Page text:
Wood kitchen cabinets were surely more popular than steel kitchen cabinets after World War II. Homemakers were very familiar with the comfort of wood, and although I don’t know this for an academic fact, steel cabinets must have been more expensive. Wood cabinets also other benefits — they are “warm”, dents and fingerprints are less likely to show, and you can repaint them relatively easily. I tend to think that there were many makers of wood kitchen cabinets nationwide, each selling into their locality or region. Today for your viewing pleasure: A 1948 catalog from my collection full of stylish kitchens designed with wood kitchen cabinets. The company is Bilt-Well, manufactured by Carr, Adams & Collier Co. of Dubuque, Iowa.
The style is “Nu-Style”. That seems to be: Slab-front, radius-edge door panels and drawer fronts… at close to full overlay. This is very much akin to the design of steel kitchen cabinets. Sleek. Fitted.
The year is 1948, so America is still very much in recovery from World War II. The styling in these kitchens is all very linked to Streamline design that was popular before World War II.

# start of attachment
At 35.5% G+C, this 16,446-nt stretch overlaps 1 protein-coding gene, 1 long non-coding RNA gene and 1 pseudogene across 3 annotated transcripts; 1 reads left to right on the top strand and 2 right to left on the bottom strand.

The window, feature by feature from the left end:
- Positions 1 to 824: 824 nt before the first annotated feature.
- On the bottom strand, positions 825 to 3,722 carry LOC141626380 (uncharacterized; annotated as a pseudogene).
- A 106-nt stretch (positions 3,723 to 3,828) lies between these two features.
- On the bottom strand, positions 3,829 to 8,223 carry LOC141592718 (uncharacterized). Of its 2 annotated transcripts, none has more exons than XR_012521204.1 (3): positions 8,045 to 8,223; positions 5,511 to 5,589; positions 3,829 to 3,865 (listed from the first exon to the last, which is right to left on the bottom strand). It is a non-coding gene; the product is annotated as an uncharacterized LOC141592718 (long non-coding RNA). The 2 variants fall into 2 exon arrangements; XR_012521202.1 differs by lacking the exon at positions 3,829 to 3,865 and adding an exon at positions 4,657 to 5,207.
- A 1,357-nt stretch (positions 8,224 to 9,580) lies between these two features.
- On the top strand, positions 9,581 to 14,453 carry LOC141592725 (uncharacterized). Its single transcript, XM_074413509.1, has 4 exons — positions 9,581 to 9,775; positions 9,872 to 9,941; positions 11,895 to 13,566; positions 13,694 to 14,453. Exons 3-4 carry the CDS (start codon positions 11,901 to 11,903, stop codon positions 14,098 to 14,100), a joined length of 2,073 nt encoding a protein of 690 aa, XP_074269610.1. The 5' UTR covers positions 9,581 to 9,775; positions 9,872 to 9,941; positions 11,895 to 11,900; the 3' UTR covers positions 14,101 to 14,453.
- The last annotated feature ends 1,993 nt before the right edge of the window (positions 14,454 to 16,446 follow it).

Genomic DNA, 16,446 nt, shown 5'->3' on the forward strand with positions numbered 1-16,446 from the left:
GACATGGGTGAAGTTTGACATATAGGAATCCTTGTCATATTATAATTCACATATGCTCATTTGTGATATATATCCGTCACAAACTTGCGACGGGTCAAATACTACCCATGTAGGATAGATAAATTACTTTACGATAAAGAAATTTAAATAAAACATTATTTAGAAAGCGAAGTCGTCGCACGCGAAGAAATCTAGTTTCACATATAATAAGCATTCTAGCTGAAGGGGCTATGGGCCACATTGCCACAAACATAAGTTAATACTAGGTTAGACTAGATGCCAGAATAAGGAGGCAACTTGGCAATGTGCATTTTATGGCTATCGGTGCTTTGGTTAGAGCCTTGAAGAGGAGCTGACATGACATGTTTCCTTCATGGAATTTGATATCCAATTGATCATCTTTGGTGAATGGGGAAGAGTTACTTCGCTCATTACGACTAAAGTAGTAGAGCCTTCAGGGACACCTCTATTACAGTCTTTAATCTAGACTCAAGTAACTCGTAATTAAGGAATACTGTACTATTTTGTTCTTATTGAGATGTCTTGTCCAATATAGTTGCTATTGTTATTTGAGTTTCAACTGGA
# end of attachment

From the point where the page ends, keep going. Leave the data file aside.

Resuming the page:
The brochure says the cabinets are made of specially treated Ponderosa Pine. This surprised me. I tended to believe wood kitchen cabinets were usually made of birch or maple. But here you have it: Pine. I wonder if it was “better” pine than we have today. Older-growth pine. ?
The cabinets are modular, like today.
Oooooh, what a pretty color! This page says the cabinets are set on a built-up base, so you can raise or lower the counter height to suite.
Lots of piece available to maximize every inch of available space.
They’re talking up the ability to easily change the color of your cabinets here. Note: It’s fascinating to see the bold colors of 1948!
Such happy spaces! Befores & Afters.
The catalog includes a fair amount of technical info, too. Oh, and don’t forget (1) to order your choice of two optional flour bins and (2) to wallpaper your soffits, ladies!
Fun, don’t you agree!